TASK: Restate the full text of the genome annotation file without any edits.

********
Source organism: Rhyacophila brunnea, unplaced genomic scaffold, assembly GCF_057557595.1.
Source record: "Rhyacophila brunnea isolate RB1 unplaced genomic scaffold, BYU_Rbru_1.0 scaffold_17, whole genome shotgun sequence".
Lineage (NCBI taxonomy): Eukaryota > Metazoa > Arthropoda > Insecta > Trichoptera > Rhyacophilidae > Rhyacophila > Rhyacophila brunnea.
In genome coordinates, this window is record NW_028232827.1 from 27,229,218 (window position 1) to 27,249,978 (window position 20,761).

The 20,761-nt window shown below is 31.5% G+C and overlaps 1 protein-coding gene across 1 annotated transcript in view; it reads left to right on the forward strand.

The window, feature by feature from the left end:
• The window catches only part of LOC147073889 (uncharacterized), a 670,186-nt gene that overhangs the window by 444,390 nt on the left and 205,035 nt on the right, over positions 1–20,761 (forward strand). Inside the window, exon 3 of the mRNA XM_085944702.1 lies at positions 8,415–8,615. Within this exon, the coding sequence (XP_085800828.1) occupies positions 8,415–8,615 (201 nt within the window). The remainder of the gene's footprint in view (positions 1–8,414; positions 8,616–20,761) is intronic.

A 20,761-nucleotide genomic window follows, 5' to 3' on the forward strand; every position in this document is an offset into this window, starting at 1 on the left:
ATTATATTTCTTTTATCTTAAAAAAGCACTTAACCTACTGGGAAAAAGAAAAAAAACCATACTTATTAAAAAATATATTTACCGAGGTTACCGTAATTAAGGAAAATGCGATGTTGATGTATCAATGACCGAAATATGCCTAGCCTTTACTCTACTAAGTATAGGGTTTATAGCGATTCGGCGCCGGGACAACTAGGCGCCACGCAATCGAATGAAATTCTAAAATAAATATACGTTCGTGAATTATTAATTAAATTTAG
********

Source organism: Rhyacophila brunnea, unplaced genomic scaffold, assembly GCF_057557595.1.
Source record: "Rhyacophila brunnea isolate RB1 unplaced genomic scaffold, BYU_Rbru_1.0 scaffold_17, whole genome shotgun sequence".
Lineage (NCBI taxonomy): Eukaryota > Metazoa > Arthropoda > Insecta > Trichoptera > Rhyacophilidae > Rhyacophila > Rhyacophila brunnea.
In genome coordinates, this window is record NW_028232827.1 from 27,229,218 (window position 1) to 27,249,978 (window position 20,761).

The 20,761-nt window shown below is 31.5% G+C and overlaps 1 protein-coding gene across 1 annotated transcript in view; it reads left to right on the forward strand.

The window, feature by feature from the left end:
• The window catches only part of LOC147073889 (uncharacterized), a 670,186-nt gene that overhangs the window by 444,390 nt on the left and 205,035 nt on the right, over positions 1–20,761 (forward strand). Inside the window, exon 3 of the mRNA XM_085944702.1 lies at positions 8,415–8,615. Within this exon, the coding sequence (XP_085800828.1) occupies positions 8,415–8,615 (201 nt within the window). The remainder of the gene's footprint in view (positions 1–8,414; positions 8,616–20,761) is intronic.

A 20,761-nucleotide genomic window follows, 5' to 3' on the forward strand; every position in this document is an offset into this window, starting at 1 on the left:
ATTATATTTCTTTTATCTTAAAAAAGCACTTAACCTACTGGGAAAAAGAAAAAAAACCATACTTATTAAAAAATATATTTACCGAGGTTACCGTAATTAAGGAAAATGCGATGTTGATGTATCAATGACCGAAATATGCCTAGCCTTTACTCTACTAAGTATAGGGTTTATAGCGATTCGGCGCCGGGACAACTAGGCGCCACGCAATCGAATGAAATTCTAAAATAAATATACGTTCGTGAATTATTAATTAAATTTAG